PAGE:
The author of the book Emigration and Architecture: Os Brasileiros Teresa Táboas Veleiro, reveals that Brazil was the primary destination chosen by Galician immigrants. Specifically, Salvador de Bahia became the most significant hub of arrival. Even those who returned from the Americas had a nickname dedicated exclusively to the immigrants, known as "Os Brasileiros". The city of Salvador de Bahia was founded in 1549, during the 16th century, by Portuguese settlers who decided to build it on high ground, with a vital relationship to the sea. Salvador was the capital of Brazil until 1763. Urbanistically, the initial layout of the Portuguese city followed the same dynamics as Spanish colonial cities: a grid pattern that has evolved over the years into an axial design, with "plazas" repeated along the main streets.

Figure 3: House model of chalet with low plant and attic in France (Journal Generale de l'Architecture et des Travaux Publics, 1862).

This picture appears in number 20 of the Journal Generale de l'Architecture et des Travaux Publics (1862) directed by C. Daly. It is a model of villa with ground floor and attic, that presents a compositional and ornamental scheme. This magazine includes illustrations of models of palaces and ornamental repertoires of the French imperial style and other French baroque writers such as Ch. A. d Aviler, G. Boffrand or J. F. Blondel that may have been a source of inspiration for certain palaces in Havana and that will later be source of inspiration for Galician people (Cortés, 2018).

The idealized plans for the city were sent from Portugal to Brazil in order to determine its future usefulness in the city's design. However, it is highly ironic to realize that there had to be emigration from Galicia to Brazil to understand that the neighboring country of Portugal already had similar architectural structures prior to the return of the "Indianos." Centuries later, the "Indianos" brought these architectural influences to Spain when they already existed in Portugal. This perhaps represents the most interesting worldwide paradox in the history of immigration, resembling a comedic and satirical scenario in an imaginary cinematic setting. "Os Brasileiros" exhibit features of both Portuguese architectural heritage and the succession of styles imported by the upper society of Bahia. As for other populations in Brazil, the inhabitants of Tomiño primarily occupied the city of São Paulo, specifically Goián or the state of Pará. Thanks to this phenomenon, currently 96% of the Spanish residents in these cities are Galicians, and more interestingly, 90% of them come from the province of Pontevedra. Reports from the Spanish Consulate in Salvador de Bahia confirm that 28% of the Galician residents in this city come from Ponte Caldelas, 22% from Fornelos de Montes, 20% from Lama, and they are followed in number and importance by the municipalities of Pazos de Borbén, Ponteareas, and Mondariz (Táboas, pp.22, 2004).

Professor of Art History and researcher Miriam Cortés López from the University of Santiago de Compostela in Galicia states in her article "The Legacy from Overseas: Identity, Tradition, and Innovation" that between 1887 and 1895, 150,000 Galicians emigrated, and later, between 1900 and 1930, approximately 1,200,000 would do so. Not everyone became wealthy, nor did everyone return, but those who did leave their mark on the Galician territory through the work carried out in the Americas, which materialized in what the "American gold" allowed them to build: schools, hospitals, roads, laundry facilities, and more. It is only through this context that the fortunes of different families in the Betanzos, Ribadeo, Vigo, or Viveiro areas in Galicia can be understood (Cortés, 2018).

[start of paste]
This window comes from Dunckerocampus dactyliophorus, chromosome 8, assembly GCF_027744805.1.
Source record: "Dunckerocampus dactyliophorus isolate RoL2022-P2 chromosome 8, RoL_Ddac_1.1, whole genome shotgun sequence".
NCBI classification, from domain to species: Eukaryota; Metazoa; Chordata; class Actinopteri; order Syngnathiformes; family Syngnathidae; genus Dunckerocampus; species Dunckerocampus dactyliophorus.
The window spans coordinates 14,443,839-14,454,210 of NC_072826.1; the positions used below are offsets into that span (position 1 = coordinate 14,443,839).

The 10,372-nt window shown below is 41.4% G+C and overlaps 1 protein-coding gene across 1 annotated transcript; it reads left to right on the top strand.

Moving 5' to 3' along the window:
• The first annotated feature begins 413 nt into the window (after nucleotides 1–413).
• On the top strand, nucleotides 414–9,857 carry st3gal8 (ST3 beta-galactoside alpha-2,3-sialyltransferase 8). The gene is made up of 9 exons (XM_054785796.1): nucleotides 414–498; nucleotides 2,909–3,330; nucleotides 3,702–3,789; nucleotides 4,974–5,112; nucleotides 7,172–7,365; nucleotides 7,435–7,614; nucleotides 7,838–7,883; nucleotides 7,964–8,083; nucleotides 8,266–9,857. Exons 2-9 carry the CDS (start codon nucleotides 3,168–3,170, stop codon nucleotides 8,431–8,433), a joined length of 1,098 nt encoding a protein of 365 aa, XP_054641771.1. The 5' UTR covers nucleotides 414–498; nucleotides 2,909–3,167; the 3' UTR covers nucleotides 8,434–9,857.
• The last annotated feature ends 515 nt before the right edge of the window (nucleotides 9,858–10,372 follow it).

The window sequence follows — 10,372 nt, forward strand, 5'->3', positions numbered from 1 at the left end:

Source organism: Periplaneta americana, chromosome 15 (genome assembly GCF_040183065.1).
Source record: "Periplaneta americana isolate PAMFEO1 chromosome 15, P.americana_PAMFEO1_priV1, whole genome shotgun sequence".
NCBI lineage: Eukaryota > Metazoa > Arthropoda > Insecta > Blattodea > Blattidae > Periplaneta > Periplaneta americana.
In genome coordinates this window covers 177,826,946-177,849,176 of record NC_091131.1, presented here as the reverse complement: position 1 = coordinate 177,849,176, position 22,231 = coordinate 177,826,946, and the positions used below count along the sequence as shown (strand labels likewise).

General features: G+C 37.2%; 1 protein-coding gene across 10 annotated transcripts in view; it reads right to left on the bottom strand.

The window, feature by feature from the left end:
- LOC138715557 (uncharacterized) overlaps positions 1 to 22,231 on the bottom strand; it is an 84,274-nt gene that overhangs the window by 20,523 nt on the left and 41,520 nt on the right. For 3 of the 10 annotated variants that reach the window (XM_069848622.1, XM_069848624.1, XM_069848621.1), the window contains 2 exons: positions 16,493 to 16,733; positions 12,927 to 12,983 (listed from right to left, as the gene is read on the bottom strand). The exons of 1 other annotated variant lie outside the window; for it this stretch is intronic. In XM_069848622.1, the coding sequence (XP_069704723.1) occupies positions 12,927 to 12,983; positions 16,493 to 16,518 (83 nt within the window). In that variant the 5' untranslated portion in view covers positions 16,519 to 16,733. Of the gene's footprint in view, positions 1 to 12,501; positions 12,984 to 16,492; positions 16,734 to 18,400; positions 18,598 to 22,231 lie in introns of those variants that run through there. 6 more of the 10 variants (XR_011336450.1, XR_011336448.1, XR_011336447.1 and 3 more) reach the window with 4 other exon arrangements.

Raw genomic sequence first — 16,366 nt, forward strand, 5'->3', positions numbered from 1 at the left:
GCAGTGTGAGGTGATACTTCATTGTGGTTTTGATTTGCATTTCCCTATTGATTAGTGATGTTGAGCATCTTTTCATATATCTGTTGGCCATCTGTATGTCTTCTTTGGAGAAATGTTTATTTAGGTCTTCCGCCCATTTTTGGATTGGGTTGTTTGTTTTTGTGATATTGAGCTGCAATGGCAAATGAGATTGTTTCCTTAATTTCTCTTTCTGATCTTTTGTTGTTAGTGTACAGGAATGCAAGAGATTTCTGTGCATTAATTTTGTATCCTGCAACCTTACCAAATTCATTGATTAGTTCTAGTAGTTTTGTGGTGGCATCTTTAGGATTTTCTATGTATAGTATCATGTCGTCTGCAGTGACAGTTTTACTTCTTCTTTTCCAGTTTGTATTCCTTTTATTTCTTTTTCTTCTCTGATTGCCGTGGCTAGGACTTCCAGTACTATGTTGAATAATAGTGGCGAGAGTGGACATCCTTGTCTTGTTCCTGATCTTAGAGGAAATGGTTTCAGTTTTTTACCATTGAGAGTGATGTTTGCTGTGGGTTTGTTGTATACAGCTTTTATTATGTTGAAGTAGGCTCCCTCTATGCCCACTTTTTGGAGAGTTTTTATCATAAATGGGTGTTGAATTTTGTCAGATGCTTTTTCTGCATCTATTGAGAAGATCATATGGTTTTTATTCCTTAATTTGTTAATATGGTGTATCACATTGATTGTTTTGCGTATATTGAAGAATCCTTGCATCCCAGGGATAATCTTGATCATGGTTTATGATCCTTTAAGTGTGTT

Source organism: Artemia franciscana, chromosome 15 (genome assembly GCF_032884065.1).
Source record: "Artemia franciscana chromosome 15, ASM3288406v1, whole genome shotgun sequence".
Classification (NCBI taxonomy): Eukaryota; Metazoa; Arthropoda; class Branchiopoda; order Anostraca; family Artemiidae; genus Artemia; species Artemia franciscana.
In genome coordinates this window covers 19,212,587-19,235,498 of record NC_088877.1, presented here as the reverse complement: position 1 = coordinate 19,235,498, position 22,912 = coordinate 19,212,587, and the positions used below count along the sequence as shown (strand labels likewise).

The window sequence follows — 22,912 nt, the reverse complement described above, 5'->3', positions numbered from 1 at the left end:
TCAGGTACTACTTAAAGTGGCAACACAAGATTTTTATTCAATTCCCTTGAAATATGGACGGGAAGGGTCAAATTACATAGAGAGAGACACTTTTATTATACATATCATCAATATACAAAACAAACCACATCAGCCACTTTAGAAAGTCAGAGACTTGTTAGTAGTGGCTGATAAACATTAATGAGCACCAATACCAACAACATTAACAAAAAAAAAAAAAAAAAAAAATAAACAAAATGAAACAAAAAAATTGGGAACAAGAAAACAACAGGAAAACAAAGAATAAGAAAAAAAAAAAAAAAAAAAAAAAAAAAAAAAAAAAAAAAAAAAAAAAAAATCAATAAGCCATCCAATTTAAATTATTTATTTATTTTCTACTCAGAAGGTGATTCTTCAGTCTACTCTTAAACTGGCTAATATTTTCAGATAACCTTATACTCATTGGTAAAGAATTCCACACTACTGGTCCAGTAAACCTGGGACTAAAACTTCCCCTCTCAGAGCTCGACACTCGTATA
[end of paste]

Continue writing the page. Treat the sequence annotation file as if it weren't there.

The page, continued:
Figure 4: Indian house "Chalé de Fondón" in Viveiro, Galicia (2023).

Alongside religious and public works, the social actions of emigrants to provide cultural assets to their communities of origin had a predominantly educational character. This was manifested in the construction or funding of hundreds of primary schools throughout Galicia, especially in the northern region of Lugo and the coastal area of Pontevedra in Galicia. The acquisition or renovation of urban or rural residential properties is often the final but frequently the primary activity of the "Indiano", who often "buried" their money in constructing or lavishly improving their homes.

The construction of personalized houses became an intimate and cultural legacy. Their organization, composition, and ornamental resources stood out from the rest of the popular constructions. This type of architecture or aesthetic trend was defined as "Indiana" in honor of its emigrants. However, it is not recommended to interpret it as a unique, singular, or prominent style comparable to Gothic, Baroque, or Neoclassicism. Instead, it participates in all those historicist currents and neo-styles that range from recalling English, French, Italian, or regional models to the use of certain more innovative resources derived from Modernism. It would not be appropriate to use the epithet "indiana style" understood as an artistic movement that adheres to closed and specific parameters, which are common to all those houses promoted with American money. The reintegrated Galician into their native society, as happened in any other migratory nucleus in Spain such as Asturias, Cantabria, Basque Country, Andalusia, or even outside Spain, Portugal, does not create a peculiar, exclusive, or unique style that sets it apart from other contemporary nineteenth-century bourgeois developments. Indiana architecture is not a stylistic, formal, or typological matter; rather, it is the manifestation of the condition of its promoter, creator, or "patron".